#4: Travel and Sightsee

One of the neatest advantages of travel nursing is the opportunity to experience new places and cultures. This experience is on a more intimate level because you and your family will spend about 13 weeks at each placement. You’ll make connections with people all across the country.

Besides becoming very familiar with the new places you’ll be living, you can also travel with your family during your time off. This may mean day trips to important landmarks near your job placement. Or you could, with the extra money you’ve been able to save, go abroad for a more extended visit in between placements.

 

Are There Challenges To Travel Nursing as a Single Mom?

 

single mom travel nursing

 

Managing Toddlers

If you have toddlers, the school day will not be a factor in helping you minimize the length of time you will need the assistance of a babysitter or child caregiver. This means that you must consider childcare costs in your budget. Furthermore, you will be limited by the availability and times of childcare when choosing your own work hours.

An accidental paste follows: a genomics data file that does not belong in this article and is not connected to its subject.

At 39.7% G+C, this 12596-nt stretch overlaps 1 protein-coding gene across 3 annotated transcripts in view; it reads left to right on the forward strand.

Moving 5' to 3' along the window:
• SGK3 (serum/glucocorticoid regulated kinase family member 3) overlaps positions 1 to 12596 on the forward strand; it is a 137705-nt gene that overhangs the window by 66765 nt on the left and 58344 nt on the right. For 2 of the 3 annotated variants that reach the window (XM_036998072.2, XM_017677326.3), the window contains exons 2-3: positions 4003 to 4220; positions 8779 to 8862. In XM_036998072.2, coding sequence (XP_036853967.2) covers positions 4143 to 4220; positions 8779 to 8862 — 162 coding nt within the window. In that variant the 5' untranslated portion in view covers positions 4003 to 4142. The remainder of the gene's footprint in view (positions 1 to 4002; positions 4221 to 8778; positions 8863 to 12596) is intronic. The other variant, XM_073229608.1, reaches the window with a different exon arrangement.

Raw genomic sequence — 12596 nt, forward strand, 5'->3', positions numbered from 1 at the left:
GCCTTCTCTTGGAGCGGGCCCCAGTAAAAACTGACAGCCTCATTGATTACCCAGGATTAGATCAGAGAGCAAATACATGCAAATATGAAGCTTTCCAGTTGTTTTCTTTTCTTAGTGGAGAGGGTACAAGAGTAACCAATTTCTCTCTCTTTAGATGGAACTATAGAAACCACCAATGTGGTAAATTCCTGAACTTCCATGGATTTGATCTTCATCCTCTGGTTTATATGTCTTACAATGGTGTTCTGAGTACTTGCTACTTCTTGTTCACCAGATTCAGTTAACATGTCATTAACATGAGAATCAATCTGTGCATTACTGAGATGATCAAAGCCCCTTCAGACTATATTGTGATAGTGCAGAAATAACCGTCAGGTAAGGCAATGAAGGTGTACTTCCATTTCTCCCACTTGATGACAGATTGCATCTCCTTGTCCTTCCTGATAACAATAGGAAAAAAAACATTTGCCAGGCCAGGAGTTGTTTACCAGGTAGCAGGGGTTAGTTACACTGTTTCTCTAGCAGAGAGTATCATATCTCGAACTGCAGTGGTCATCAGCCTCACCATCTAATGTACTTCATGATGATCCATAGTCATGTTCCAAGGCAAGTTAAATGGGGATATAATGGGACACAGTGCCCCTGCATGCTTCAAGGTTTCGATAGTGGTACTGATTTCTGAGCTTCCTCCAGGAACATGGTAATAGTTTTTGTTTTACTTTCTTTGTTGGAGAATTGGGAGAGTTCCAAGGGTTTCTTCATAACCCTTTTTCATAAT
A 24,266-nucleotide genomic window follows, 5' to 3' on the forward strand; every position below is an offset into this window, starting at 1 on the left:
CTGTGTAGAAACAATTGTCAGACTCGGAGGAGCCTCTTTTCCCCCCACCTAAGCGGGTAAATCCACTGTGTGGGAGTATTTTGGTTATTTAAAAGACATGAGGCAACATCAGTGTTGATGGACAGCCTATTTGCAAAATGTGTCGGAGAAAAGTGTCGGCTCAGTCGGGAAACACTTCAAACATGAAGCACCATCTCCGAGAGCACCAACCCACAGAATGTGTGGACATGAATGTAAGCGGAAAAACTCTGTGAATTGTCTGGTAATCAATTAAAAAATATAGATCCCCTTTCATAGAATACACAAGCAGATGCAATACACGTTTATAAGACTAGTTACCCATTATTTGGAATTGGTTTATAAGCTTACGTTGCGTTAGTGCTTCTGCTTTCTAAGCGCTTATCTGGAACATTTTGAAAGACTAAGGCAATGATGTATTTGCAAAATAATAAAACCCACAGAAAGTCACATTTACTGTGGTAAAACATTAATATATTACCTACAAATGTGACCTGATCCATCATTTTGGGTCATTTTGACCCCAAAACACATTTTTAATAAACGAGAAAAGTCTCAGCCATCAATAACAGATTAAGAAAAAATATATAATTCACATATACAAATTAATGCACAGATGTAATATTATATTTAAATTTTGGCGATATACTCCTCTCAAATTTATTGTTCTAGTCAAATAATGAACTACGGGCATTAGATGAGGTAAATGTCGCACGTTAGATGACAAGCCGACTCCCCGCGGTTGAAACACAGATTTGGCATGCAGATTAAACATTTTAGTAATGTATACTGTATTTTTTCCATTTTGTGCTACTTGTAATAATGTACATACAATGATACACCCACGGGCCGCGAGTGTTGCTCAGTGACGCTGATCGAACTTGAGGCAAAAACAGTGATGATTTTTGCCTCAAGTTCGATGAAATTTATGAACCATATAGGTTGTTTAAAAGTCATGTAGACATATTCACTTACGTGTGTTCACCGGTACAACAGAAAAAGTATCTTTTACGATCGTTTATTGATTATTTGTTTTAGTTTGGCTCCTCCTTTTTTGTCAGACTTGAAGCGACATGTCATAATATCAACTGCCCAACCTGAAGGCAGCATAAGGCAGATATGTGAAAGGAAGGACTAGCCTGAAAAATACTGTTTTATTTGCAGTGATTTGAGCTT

The healthcare facility to which you are assigned might have an in-facility daycare, which would simplify things logistically. If not, your employer should be able to recommend daycares in the vicinity of the facility to which you could entrust your toddler(s).

If neither of these scenarios presents itself, you can search local listings for child caregivers, interview your top candidates, and hire a babysitter who can come to your house.

 

Your Child’s Education

One of your most important concerns as a travel nurse is how your children’s education will be affected by frequent moves. 

Many travel nurses address this concern by choosing to use an online curriculum, in which case your geographical location is immaterial. 

Alternatively, if you want your children to attend a physical school, you can accept assignments only in areas in proximity to a school that you wish for them to attend. This may mean accepting assignments in your current locale so that your children need not leave friends behind.